Here's the game. What follows are my best sales pitches for why Pittsburgh could use someone at each of these positions.* Read them and then vote according to which you find most convincing. Simple, right?
[FN] These are not my personal beliefs, just my best, good faith efforts to argue for each one as powerfully as possible.
Edge Rushing OLB - This one is obvious and everyone agrees that it's Pittsburgh's #1 priority. Bud Dupree looks great on one end, but who's there to hold down the other? Deebo? He'll be 39 next year. Father Time always wins in the end. Jarvis Jones? He's going into a contract year, and in any event he looks more like a solid backup than the man you want as your starter. Anthony Chickillo? Arthur Moats? Again, they look like superior backups in a position that calls for serious stardom. If Harrison and JJ are both headed out the door, there are two distinct holes to fill at one of the highest profile and most important positions on the defense.
But wait! It's not that easy. Kevin Colbert simply does not go into the draft with this big a hole in his starting roster. History says that he is going to replace at least one of those two (Harrison and JJ) with an able free agent. It might be the original version - Harrison signing on for a 1-2 deal, or Jarvis Jones at a team-friendly backup's price. Or it might be an outsider such as the very able but often injured Melvin Ingram. So assume that's the case. Here's the scenario for your vote: Deebo returns for another year because the team really believes he can play at the same level until the Big 4-0 becomes a literal truth. What's the priority now?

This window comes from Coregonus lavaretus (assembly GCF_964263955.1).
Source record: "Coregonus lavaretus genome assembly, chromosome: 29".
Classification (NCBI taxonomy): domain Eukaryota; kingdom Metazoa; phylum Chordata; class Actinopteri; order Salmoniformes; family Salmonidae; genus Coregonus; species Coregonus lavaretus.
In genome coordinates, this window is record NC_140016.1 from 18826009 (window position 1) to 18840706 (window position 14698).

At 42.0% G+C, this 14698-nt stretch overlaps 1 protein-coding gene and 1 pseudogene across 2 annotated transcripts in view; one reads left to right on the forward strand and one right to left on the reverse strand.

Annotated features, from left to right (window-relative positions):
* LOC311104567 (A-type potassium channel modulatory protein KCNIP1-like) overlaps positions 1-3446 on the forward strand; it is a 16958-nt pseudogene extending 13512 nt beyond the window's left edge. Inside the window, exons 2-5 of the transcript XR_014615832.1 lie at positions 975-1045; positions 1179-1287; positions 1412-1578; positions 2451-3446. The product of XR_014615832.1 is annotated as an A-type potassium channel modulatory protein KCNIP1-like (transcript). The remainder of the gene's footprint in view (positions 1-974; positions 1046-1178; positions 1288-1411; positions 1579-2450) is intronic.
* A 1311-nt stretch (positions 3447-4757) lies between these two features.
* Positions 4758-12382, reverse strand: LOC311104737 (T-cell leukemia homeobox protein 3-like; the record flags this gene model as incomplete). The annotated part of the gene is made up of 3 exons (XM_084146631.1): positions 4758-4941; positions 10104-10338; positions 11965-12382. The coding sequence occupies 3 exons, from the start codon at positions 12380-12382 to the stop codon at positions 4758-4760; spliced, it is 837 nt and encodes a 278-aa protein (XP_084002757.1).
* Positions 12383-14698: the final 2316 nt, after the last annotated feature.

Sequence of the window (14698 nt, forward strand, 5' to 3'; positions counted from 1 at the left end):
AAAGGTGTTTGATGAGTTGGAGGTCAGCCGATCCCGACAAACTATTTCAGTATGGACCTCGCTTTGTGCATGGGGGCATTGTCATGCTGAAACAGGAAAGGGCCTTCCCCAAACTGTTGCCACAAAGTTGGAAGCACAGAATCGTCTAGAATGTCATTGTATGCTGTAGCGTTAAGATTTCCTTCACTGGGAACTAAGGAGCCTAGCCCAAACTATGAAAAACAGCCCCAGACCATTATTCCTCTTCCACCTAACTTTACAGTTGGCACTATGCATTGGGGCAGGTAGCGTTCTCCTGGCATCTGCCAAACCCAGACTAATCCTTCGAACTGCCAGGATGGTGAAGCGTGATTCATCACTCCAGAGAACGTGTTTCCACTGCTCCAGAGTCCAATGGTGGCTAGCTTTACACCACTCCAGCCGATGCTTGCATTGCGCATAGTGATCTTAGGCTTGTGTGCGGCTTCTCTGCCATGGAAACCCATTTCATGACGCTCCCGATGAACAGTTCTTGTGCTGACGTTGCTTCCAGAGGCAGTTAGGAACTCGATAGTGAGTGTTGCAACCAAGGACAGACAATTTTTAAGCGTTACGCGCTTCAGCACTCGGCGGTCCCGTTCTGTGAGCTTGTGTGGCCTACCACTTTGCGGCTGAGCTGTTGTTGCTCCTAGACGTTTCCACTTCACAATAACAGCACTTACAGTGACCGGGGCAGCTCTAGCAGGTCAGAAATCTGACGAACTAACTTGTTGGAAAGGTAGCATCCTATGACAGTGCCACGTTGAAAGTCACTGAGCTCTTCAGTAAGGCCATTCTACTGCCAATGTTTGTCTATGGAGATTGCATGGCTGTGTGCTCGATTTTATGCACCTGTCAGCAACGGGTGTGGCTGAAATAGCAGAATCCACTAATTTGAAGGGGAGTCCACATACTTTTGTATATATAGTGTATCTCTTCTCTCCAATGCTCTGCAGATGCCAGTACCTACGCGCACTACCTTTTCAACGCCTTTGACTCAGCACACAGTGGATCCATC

Heir to Timmons ILB - What will happen if Shazier gets hurt? And how many years does Lawrence Timmons have left? I noted above that I love our depth when it comes backups for the Buck ILB position behind Timmons. (This is the one that calls for more of a smart, thumping, line-pressing run support player, while the Mack ILB calls for more speed and range). That description fits Vince Williams to a "T", and is pretty darned accurate for Tyler Matakevich and A.J. Fort as well. But none of those guys has anything like the range that Ryan Shazier brings to the position.
This means there will be a real drop off if Shazier goes down, simply because the amount of field our ILB's can control would shrink. A really fast ILB would cover that hole. If he's good enough, he could also beat out Williams et. al. as the heir to Timmons when that sad day finally arrives. I am a self-professed ILB junkie and can only fantasize about what this defense would look like with a young L.T. to pair with Shazier. The amount of inside-to-out speed on the field would frustrate defenses for as long as we could hold the two together. ILB is already a strength. Imagine what would happen if it turned into unending dominance.
Hybrid SS/ILB - The Steelers are set at Safety, right? Mitchell gets some stupid penalties, but he plays well above the line other than that. Sean Davis looks like a star in the making. And Robert Golden is a wonderful backup who could start on many lesser teams. The team is set at ILB too, with Shazier on one side and the long line of Timmons/Williams/Matakevich/Fort for depth. So where is the hole? Let me explain.